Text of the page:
It’s been seven years since the College of LAS launched the Lincoln Scholars Initiative to support promising LAS students with financial need. Since that time, more than 90 students have graduated or are currently enrolled at Illinois with help from the initiative. We reached out to some of the Lincoln Scholars alumni to learn what they’ve done since graduating—and how the scholarships helped them in the early stages of their careers.
PhD candidate at Harvard University
Miller is now in her fourth year at Harvard, studying chemical biology and working in David R. Liu’s lab studying protein evolution and genome editing. She also works in the company of Nobel laureates such as professors E.J. Corey and Jack Szostak.
Her experience at Illinois, however, where she focused on researching organometallic catalysis with chemistry professor Christina White, prepared her well for Harvard, she said.
“Illinois prepared me as well as it could, as well as any other Ivy League (school) did for my peers,” Miller said. “I'm very appreciative of (that). When I walked on campus, (I said) 'Okay, I'm actually sitting on Harvard's campus and I belong here.'”
Being named a Lincoln Scholar was a big boost for Miller, who was able to finance her studies without incurring any debt. But the benefits didn’t start and stop with just the scholarship money.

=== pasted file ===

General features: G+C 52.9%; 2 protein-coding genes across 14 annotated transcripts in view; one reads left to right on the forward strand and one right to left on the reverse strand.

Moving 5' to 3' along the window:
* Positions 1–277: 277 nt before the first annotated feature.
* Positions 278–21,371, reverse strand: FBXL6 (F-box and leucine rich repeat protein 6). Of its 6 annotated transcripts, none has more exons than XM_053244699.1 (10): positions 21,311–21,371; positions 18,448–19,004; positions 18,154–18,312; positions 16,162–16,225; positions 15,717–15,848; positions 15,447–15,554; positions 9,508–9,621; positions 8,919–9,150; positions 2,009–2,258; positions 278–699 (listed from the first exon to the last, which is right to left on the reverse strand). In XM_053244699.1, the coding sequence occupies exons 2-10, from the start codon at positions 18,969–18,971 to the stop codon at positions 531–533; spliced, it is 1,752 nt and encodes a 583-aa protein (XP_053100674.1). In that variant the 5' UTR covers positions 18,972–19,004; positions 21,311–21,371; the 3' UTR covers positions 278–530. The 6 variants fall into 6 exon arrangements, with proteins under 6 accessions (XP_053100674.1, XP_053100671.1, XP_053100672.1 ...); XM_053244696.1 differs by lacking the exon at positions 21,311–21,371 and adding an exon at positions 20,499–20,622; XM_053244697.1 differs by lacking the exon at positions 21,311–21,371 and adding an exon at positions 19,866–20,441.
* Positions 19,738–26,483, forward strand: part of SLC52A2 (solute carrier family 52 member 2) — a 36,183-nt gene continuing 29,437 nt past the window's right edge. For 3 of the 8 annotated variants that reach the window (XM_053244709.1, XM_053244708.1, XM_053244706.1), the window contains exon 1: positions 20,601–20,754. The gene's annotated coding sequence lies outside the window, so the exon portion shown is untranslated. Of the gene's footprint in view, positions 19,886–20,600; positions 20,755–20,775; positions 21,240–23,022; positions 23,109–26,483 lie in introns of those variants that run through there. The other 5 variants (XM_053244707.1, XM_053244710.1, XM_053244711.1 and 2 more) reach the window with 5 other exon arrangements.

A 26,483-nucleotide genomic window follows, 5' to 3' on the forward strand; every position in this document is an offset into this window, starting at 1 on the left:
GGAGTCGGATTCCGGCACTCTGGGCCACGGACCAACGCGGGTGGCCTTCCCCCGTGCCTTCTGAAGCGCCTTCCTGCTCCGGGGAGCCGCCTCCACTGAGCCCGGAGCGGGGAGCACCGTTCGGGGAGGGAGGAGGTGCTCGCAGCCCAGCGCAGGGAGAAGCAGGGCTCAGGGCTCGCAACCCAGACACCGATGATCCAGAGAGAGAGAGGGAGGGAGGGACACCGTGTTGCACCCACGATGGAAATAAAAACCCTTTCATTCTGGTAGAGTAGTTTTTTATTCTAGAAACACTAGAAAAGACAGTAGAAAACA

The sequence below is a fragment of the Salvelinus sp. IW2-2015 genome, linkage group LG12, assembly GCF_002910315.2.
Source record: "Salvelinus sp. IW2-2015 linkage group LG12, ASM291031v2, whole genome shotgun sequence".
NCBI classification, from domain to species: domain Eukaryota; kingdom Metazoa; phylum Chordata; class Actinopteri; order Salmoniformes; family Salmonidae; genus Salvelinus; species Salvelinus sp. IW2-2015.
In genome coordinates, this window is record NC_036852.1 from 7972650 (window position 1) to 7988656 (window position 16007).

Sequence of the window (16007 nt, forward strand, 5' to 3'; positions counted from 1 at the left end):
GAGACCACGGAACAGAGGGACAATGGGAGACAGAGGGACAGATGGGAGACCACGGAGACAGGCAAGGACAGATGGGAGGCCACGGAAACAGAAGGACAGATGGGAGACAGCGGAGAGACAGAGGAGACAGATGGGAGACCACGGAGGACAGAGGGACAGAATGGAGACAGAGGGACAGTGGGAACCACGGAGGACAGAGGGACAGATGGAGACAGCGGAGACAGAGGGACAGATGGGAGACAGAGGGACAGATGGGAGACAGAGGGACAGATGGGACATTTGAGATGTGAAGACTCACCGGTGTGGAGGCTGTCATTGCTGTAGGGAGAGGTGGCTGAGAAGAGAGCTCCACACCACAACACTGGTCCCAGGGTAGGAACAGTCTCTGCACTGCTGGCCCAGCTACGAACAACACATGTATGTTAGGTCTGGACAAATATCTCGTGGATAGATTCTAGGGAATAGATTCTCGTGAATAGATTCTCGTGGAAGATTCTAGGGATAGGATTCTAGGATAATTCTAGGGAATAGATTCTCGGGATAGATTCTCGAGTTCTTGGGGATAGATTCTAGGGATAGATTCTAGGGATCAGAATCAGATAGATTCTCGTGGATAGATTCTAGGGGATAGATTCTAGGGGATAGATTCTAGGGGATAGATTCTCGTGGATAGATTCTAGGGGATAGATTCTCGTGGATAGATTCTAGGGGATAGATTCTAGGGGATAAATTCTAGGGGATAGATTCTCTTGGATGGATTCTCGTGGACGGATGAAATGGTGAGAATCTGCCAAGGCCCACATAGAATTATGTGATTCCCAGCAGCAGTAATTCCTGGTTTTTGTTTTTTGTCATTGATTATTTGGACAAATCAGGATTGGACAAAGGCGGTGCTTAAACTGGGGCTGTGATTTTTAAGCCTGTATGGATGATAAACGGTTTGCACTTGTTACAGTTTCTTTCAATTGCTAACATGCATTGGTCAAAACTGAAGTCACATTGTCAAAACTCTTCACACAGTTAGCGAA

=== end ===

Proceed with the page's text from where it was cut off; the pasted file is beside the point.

“Having this scholarship allowed me to leave college with no debt, which after college, was really fantastic,” she said. “It kind of allowed me to experience more from life.”
Miller was able to travel to China upon her graduation, a trip she said wouldn’t have been possible otherwise. She was able to take in what the world’s third biggest city (by population) has to offer.
“I went to a conference in Beijing, I was able to stay there for some extra time to kind of experience the culture there,” Miller said. “I don't think I would have had the money to do that if I would have had a ton of student debt leftover. I'm a little more free to explore things I'm interested in now.”
She plans to finish up at Harvard in the next year or two and then move on to a postdoctoral position. She plans to continue in her work with synthetic biology or genetics, but hasn’t locked in on the specifics just yet.
“I have a loose idea. I think, in general, I want to stay in the field of synthetic biology or genetics. In terms of where I want to go, I'm not really sure. You kind of just go where the jobs are. Hopefully, I continue in the route of academia,” Miller said. “And (then) one day become a professor myself.”